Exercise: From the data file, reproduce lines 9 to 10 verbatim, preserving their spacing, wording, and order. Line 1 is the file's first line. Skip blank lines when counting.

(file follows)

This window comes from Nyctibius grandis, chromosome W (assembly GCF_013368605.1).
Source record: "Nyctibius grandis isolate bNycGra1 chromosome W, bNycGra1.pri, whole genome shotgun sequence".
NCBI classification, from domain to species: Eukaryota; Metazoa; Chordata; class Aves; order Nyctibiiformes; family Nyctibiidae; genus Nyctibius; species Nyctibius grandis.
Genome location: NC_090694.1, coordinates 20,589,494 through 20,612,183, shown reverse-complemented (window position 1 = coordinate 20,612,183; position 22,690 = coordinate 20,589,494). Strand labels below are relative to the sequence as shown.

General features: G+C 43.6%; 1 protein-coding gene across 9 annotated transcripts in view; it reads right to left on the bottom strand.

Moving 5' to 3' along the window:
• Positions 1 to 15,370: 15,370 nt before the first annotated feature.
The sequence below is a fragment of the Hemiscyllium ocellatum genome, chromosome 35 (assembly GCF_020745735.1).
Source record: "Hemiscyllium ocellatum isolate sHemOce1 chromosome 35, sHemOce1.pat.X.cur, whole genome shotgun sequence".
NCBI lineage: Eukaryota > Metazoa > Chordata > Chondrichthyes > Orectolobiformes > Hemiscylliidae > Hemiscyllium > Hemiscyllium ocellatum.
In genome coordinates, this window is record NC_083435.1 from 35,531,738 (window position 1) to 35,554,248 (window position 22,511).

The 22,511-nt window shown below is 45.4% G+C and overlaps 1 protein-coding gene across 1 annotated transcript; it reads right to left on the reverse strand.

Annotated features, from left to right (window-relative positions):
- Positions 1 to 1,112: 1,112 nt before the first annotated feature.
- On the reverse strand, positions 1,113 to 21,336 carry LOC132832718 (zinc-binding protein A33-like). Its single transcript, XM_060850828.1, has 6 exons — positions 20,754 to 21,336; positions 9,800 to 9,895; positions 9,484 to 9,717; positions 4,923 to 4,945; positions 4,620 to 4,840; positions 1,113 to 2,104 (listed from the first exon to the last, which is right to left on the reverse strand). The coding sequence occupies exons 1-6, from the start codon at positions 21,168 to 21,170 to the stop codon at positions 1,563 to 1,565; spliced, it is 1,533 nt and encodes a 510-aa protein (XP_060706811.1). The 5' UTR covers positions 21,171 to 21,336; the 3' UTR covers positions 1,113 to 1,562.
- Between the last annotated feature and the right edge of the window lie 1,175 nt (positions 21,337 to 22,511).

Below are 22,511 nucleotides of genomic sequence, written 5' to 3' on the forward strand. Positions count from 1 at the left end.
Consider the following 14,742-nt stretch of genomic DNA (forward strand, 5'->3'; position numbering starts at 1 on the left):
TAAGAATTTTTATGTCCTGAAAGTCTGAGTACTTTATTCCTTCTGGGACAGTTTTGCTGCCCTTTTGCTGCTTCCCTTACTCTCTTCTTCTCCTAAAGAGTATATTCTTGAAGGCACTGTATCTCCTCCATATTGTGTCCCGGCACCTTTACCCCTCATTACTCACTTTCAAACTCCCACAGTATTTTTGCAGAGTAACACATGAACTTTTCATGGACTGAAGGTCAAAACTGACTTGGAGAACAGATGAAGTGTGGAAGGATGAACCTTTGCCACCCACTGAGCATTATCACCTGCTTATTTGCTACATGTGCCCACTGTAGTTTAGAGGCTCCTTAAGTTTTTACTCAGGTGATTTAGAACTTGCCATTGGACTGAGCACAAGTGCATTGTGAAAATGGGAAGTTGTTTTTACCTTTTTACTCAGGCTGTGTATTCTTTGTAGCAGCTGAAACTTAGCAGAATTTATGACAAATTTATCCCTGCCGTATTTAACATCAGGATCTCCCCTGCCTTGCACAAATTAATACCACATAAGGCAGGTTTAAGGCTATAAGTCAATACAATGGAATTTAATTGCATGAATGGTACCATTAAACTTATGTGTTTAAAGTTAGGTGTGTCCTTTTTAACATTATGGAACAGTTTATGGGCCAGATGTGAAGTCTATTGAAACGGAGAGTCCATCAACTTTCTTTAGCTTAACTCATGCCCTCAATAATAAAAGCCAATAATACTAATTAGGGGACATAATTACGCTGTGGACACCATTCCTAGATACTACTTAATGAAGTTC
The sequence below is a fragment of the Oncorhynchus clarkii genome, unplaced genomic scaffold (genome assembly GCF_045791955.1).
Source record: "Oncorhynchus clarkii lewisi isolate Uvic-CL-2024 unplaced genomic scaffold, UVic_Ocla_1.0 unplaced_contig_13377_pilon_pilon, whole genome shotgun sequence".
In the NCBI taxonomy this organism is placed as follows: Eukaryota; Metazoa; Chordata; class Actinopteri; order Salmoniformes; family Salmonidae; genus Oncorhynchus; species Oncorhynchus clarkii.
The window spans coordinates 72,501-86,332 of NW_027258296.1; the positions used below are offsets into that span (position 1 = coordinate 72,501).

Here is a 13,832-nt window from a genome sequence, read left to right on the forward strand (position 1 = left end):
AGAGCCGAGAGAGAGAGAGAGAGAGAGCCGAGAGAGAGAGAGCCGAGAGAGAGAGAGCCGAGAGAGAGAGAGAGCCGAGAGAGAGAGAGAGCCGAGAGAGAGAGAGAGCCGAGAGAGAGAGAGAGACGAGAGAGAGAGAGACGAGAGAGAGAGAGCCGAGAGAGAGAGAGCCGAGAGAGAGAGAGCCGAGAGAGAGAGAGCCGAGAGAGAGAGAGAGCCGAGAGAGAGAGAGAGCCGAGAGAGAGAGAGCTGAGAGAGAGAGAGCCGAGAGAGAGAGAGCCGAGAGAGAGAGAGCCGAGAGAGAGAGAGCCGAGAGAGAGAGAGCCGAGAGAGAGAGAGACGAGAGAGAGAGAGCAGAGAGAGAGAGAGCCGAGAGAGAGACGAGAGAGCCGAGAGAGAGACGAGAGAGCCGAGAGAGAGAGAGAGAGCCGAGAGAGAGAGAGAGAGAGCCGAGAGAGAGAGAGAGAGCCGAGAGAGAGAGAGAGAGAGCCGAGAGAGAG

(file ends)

Source record: "Hemiscyllium ocellatum isolate sHemOce1 chromosome 35, sHemOce1.pat.X.cur, whole genome shotgun sequence".
NCBI lineage: Eukaryota > Metazoa > Chordata > Chondrichthyes > Orectolobiformes > Hemiscylliidae > Hemiscyllium > Hemiscyllium ocellatum.